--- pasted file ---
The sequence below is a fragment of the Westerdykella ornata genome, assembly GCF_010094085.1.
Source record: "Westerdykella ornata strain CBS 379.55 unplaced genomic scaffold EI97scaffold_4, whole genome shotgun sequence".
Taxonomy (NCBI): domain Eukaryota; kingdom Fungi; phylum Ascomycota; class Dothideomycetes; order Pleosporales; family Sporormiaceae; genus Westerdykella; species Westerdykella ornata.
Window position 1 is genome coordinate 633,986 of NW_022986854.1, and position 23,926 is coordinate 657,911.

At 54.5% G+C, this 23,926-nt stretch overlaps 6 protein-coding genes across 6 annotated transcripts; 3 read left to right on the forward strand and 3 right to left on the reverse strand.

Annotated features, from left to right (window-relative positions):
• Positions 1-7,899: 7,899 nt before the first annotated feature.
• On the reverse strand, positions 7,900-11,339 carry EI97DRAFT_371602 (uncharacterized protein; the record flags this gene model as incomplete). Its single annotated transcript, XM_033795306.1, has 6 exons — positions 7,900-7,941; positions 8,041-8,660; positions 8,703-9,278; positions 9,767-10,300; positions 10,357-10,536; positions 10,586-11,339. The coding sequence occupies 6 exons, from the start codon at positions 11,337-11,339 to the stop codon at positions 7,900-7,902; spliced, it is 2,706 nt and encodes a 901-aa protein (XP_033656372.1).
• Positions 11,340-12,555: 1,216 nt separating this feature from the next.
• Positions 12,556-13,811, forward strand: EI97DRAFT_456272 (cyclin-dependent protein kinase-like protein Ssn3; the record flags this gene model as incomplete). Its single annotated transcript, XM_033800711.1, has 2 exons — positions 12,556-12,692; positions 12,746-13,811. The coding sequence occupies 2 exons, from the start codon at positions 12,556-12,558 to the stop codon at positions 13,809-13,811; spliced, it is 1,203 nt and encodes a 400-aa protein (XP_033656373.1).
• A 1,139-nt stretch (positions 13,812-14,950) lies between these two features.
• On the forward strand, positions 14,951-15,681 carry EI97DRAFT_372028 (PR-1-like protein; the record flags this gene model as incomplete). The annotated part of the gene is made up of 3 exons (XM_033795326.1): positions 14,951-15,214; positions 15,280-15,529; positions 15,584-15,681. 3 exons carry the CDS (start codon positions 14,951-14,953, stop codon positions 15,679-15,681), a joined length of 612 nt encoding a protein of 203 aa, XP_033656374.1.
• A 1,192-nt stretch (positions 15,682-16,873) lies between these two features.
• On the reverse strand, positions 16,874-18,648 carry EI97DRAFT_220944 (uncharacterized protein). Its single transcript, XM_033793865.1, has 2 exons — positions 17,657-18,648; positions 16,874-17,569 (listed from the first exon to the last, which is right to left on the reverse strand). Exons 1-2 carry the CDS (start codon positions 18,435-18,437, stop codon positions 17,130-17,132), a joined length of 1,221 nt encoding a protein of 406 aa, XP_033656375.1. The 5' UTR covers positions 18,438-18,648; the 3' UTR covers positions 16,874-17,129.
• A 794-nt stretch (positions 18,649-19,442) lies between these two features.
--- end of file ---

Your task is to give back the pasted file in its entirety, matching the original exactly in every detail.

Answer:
The sequence below is a fragment of the Westerdykella ornata genome, assembly GCF_010094085.1.
Source record: "Westerdykella ornata strain CBS 379.55 unplaced genomic scaffold EI97scaffold_4, whole genome shotgun sequence".
Taxonomy (NCBI): domain Eukaryota; kingdom Fungi; phylum Ascomycota; class Dothideomycetes; order Pleosporales; family Sporormiaceae; genus Westerdykella; species Westerdykella ornata.
Window position 1 is genome coordinate 633,986 of NW_022986854.1, and position 23,926 is coordinate 657,911.

At 54.5% G+C, this 23,926-nt stretch overlaps 6 protein-coding genes across 6 annotated transcripts; 3 read left to right on the forward strand and 3 right to left on the reverse strand.

Annotated features, from left to right (window-relative positions):
• Positions 1-7,899: 7,899 nt before the first annotated feature.
• On the reverse strand, positions 7,900-11,339 carry EI97DRAFT_371602 (uncharacterized protein; the record flags this gene model as incomplete). Its single annotated transcript, XM_033795306.1, has 6 exons — positions 7,900-7,941; positions 8,041-8,660; positions 8,703-9,278; positions 9,767-10,300; positions 10,357-10,536; positions 10,586-11,339. The coding sequence occupies 6 exons, from the start codon at positions 11,337-11,339 to the stop codon at positions 7,900-7,902; spliced, it is 2,706 nt and encodes a 901-aa protein (XP_033656372.1).
• Positions 11,340-12,555: 1,216 nt separating this feature from the next.
• Positions 12,556-13,811, forward strand: EI97DRAFT_456272 (cyclin-dependent protein kinase-like protein Ssn3; the record flags this gene model as incomplete). Its single annotated transcript, XM_033800711.1, has 2 exons — positions 12,556-12,692; positions 12,746-13,811. The coding sequence occupies 2 exons, from the start codon at positions 12,556-12,558 to the stop codon at positions 13,809-13,811; spliced, it is 1,203 nt and encodes a 400-aa protein (XP_033656373.1).
• A 1,139-nt stretch (positions 13,812-14,950) lies between these two features.
• On the forward strand, positions 14,951-15,681 carry EI97DRAFT_372028 (PR-1-like protein; the record flags this gene model as incomplete). The annotated part of the gene is made up of 3 exons (XM_033795326.1): positions 14,951-15,214; positions 15,280-15,529; positions 15,584-15,681. 3 exons carry the CDS (start codon positions 14,951-14,953, stop codon positions 15,679-15,681), a joined length of 612 nt encoding a protein of 203 aa, XP_033656374.1.
• A 1,192-nt stretch (positions 15,682-16,873) lies between these two features.
• On the reverse strand, positions 16,874-18,648 carry EI97DRAFT_220944 (uncharacterized protein). Its single transcript, XM_033793865.1, has 2 exons — positions 17,657-18,648; positions 16,874-17,569 (listed from the first exon to the last, which is right to left on the reverse strand). Exons 1-2 carry the CDS (start codon positions 18,435-18,437, stop codon positions 17,130-17,132), a joined length of 1,221 nt encoding a protein of 406 aa, XP_033656375.1. The 5' UTR covers positions 18,438-18,648; the 3' UTR covers positions 16,874-17,129.
• A 794-nt stretch (positions 18,649-19,442) lies between these two features.